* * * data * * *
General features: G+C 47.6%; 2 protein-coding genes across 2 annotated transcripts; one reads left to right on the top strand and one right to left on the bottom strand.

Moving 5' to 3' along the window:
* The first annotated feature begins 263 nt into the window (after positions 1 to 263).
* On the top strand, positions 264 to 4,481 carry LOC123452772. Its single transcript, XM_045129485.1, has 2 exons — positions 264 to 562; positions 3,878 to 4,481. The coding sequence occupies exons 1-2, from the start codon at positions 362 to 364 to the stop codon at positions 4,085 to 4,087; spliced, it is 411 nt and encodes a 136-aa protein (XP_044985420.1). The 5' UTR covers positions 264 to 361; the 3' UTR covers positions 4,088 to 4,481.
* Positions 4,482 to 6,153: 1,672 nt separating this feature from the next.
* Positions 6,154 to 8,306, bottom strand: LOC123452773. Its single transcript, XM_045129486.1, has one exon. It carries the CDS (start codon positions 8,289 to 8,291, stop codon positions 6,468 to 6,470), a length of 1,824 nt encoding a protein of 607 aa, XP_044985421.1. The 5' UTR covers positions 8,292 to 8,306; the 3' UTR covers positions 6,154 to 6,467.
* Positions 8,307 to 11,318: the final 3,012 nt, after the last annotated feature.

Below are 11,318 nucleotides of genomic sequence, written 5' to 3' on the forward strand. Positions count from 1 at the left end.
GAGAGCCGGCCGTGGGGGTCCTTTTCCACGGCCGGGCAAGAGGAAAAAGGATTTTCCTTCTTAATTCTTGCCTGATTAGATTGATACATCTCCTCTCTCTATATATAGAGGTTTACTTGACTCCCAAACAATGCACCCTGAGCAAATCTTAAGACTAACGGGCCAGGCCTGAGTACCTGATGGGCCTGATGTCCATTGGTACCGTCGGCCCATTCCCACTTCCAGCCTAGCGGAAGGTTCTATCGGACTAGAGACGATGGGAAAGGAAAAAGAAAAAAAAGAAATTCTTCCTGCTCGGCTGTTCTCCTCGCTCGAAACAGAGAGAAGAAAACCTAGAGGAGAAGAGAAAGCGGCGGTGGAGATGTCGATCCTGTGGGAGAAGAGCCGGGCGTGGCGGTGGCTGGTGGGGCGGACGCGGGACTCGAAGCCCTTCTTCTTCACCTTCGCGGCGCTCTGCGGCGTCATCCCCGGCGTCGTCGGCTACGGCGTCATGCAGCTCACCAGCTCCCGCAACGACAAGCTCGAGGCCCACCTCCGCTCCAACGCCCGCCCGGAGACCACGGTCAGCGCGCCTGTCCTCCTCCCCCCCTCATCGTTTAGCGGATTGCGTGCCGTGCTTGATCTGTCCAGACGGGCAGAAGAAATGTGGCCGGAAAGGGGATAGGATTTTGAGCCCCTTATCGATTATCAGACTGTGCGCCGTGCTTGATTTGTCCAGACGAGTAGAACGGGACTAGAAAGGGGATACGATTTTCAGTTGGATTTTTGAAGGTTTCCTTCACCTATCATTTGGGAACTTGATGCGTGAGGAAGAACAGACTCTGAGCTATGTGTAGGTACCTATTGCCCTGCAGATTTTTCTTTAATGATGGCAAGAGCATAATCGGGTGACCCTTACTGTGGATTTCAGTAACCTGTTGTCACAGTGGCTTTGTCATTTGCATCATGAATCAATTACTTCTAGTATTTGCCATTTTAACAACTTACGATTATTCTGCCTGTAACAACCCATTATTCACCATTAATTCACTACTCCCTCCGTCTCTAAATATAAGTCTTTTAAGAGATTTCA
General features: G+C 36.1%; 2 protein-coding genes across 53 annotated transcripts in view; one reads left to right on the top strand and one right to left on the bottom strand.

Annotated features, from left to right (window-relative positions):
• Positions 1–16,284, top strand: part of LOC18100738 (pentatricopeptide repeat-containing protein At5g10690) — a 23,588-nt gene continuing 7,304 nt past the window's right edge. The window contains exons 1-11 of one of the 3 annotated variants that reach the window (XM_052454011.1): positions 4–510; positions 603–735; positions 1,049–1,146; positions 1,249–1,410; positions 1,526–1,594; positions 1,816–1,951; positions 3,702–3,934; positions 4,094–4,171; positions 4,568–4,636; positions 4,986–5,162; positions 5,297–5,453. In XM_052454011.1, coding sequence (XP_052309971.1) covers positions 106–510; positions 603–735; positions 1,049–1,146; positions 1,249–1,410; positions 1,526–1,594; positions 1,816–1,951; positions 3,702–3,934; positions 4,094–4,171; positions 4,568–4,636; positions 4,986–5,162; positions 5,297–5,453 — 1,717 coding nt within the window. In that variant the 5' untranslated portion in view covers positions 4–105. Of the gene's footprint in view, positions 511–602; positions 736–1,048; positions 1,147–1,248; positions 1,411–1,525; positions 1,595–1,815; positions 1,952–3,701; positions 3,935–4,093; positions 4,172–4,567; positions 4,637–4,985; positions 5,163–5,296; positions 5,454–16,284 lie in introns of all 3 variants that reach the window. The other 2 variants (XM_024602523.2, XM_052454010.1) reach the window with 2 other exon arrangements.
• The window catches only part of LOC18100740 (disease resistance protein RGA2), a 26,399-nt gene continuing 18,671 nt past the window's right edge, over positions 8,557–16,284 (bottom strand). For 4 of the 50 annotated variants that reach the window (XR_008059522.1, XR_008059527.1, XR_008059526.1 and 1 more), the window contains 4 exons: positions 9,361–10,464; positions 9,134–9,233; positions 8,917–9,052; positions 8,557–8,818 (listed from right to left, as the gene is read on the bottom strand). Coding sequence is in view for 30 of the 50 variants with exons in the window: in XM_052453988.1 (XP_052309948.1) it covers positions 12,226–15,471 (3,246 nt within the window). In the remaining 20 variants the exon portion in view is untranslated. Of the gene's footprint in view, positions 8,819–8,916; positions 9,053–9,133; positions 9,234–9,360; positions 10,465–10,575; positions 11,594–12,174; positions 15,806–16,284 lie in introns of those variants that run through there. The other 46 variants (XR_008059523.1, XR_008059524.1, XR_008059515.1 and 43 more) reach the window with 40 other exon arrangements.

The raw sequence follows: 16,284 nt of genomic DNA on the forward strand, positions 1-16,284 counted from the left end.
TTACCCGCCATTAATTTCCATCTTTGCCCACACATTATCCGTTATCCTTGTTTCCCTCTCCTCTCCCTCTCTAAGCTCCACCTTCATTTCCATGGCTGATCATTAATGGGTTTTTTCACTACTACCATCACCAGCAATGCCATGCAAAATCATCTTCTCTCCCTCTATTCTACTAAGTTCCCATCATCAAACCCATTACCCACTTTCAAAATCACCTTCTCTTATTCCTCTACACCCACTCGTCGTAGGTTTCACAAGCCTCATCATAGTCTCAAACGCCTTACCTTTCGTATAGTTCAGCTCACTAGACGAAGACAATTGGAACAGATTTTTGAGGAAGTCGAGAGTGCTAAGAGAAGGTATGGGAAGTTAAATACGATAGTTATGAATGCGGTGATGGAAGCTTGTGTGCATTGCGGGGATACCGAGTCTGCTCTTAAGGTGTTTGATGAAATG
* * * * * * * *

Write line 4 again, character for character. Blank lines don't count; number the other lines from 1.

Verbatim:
* On the top strand, positions 264 to 4,481 carry LOC123452772. Its single transcript, XM_045129485.1, has 2 exons — positions 264 to 562; positions 3,878 to 4,481. The coding sequence occupies exons 1-2, from the start codon at positions 362 to 364 to the stop codon at positions 4,085 to 4,087; spliced, it is 411 nt and encodes a 136-aa protein (XP_044985420.1). The 5' UTR covers positions 264 to 361; the 3' UTR covers positions 4,088 to 4,481.